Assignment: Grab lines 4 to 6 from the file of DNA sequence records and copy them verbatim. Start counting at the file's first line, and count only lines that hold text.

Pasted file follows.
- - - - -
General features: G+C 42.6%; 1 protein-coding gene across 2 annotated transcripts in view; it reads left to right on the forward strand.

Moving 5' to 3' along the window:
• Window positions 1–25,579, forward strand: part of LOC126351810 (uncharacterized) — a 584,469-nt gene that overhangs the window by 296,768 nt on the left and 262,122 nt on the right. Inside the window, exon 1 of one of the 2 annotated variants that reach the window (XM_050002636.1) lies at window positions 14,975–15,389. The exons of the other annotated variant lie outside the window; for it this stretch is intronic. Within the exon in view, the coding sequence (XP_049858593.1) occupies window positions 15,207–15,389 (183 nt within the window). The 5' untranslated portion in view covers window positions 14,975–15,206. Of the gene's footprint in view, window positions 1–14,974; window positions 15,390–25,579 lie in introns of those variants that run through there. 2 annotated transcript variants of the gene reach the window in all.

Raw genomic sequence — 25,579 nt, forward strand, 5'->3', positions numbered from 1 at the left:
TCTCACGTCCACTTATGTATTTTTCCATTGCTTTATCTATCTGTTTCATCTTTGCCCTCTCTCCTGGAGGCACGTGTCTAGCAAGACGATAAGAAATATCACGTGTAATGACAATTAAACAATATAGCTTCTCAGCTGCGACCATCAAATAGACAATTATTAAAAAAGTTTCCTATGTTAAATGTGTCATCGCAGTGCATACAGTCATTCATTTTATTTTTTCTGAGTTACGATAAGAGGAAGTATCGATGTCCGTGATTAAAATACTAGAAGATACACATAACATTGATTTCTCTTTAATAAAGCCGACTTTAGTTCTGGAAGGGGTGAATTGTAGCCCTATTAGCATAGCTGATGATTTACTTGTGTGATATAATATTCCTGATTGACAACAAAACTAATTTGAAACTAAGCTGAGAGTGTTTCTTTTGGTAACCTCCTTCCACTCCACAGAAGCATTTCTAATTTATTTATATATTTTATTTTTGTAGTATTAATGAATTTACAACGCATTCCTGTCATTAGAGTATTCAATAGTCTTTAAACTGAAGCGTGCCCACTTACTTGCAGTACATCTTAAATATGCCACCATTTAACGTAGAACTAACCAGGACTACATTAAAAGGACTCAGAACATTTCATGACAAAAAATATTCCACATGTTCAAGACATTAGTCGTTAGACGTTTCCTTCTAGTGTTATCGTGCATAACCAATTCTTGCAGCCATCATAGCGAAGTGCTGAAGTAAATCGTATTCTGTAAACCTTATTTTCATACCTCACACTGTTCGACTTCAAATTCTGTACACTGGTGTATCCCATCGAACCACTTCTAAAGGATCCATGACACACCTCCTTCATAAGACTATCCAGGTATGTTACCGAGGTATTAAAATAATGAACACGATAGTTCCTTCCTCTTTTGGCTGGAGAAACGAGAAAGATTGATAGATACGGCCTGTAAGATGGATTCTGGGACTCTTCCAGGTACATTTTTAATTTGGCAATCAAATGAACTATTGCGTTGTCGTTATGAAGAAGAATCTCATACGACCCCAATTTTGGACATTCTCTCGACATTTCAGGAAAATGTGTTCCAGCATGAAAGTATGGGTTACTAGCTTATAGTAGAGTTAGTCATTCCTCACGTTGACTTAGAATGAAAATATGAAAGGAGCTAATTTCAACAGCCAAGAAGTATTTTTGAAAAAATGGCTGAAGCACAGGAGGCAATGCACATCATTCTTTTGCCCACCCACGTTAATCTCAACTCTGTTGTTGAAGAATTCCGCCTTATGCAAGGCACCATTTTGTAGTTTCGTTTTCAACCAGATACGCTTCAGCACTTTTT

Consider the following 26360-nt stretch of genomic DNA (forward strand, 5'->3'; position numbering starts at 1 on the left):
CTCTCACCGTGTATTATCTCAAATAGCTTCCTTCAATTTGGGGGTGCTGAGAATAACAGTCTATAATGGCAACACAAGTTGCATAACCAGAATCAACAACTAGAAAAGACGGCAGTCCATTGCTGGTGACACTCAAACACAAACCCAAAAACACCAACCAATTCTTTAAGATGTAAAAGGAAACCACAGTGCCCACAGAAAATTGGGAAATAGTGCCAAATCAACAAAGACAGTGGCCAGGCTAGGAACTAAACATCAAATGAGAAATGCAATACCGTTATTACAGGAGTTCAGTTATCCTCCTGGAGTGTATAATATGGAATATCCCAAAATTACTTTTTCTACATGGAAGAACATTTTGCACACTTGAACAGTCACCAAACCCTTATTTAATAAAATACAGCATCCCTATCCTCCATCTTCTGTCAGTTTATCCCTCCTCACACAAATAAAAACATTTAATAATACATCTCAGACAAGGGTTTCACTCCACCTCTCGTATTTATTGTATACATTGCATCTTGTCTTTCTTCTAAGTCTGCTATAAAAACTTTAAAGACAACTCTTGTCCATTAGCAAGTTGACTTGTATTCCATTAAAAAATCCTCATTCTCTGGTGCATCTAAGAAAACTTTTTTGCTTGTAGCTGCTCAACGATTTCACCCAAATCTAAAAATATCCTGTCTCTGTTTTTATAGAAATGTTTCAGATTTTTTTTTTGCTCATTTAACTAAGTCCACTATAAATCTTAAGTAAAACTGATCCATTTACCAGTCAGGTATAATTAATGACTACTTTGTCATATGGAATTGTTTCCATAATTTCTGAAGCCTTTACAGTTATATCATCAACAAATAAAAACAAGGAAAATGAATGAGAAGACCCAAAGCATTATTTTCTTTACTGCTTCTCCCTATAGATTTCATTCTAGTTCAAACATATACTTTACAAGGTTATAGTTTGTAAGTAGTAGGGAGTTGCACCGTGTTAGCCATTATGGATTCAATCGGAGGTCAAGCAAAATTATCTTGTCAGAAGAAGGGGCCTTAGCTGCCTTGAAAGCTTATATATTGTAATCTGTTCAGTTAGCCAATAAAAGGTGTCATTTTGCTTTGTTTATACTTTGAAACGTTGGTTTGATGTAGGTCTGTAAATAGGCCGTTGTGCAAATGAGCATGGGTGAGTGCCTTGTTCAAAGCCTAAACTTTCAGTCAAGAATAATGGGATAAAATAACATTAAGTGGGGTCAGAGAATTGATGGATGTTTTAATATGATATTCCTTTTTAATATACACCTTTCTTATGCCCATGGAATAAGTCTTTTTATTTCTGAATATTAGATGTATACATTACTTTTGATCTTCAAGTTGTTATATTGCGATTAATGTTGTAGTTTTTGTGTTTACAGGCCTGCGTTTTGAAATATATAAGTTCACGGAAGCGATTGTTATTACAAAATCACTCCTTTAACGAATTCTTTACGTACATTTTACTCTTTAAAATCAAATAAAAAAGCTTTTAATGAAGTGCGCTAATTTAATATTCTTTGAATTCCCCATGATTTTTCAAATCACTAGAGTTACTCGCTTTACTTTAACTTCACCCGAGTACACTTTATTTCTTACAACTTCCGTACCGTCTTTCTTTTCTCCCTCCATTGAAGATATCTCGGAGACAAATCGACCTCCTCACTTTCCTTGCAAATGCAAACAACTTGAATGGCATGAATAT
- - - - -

Raw genomic sequence — 25,579 nt, forward strand, 5'->3', positions numbered from 1 at the left:
TCTCACGTCCACTTATGTATTTTTCCATTGCTTTATCTATCTGTTTCATCTTTGCCCTCTCTCCTGGAGGCACGTGTCTAGCAAGACGATAAGAAATATCACGTGTAATGACAATTAAACAATATAGCTTCTCAGCTGCGACCATCAAATAGACAATTATTAAAAAAGTTTCCTATGTTAAATGTGTCATCGCAGTGCATACAGTCATTCATTTTATTTTTTCTGAGTTACGATAAGAGGAAGTATCGATGTCCGTGATTAAAATACTAGAAGATACACATAACATTGATTTCTCTTTAATAAAGCCGACTTTAGTTCTGGAAGGGGTGAATTGTAGCCCTATTAGCATAGCTGATGATTTACTTGTGTGATATAATATTCCTGATTGACAACAAAACTAATTTGAAACTAAGCTGAGAGTGTTTCTTTTGGTAACCTCCTTCCACTCCACAGAAGCATTTCTAATTTATTTATATATTTTATTTTTGTAGTATTAATGAATTTACAACGCATTCCTGTCATTAGAGTATTCAATAGTCTTTAAACTGAAGCGTGCCCACTTACTTGCAGTACATCTTAAATATGCCACCATTTAACGTAGAACTAACCAGGACTACATTAAAAGGACTCAGAACATTTCATGACAAAAAATATTCCACATGTTCAAGACATTAGTCGTTAGACGTTTCCTTCTAGTGTTATCGTGCATAACCAATTCTTGCAGCCATCATAGCGAAGTGCTGAAGTAAATCGTATTCTGTAAACCTTATTTTCATACCTCACACTGTTCGACTTCAAATTCTGTACACTGGTGTATCCCATCGAACCACTTCTAAAGGATCCATGACACACCTCCTTCATAAGACTATCCAGGTATGTTACCGAGGTATTAAAATAATGAACACGATAGTTCCTTCCTCTTTTGGCTGGAGAAACGAGAAAGATTGATAGATACGGCCTGTAAGATGGATTCTGGGACTCTTCCAGGTACATTTTTAATTTGGCAATCAAATGAACTATTGCGTTGTCGTTATGAAGAAGAATCTCATACGACCCCAATTTTGGACATTCTCTCGACATTTCAGGAAAATGTGTTCCAGCATGAAAGTATGGGTTACTAGCTTATAGTAGAGTTAGTCATTCCTCACGTTGACTTAGAATGAAAATATGAAAGGAGCTAATTTCAACAGCCAAGAAGTATTTTTGAAAAAATGGCTGAAGCACAGGAGGCAATGCACATCATTCTTTTGCCCACCCACGTTAATCTCAACTCTGTTGTTGAAGAATTCCGCCTTATGCAAGGCACCATTTTGTAGTTTCGTTTTCAACCAGATACGCTTCAGCACTTTTT

Consider the following 26360-nt stretch of genomic DNA (forward strand, 5'->3'; position numbering starts at 1 on the left):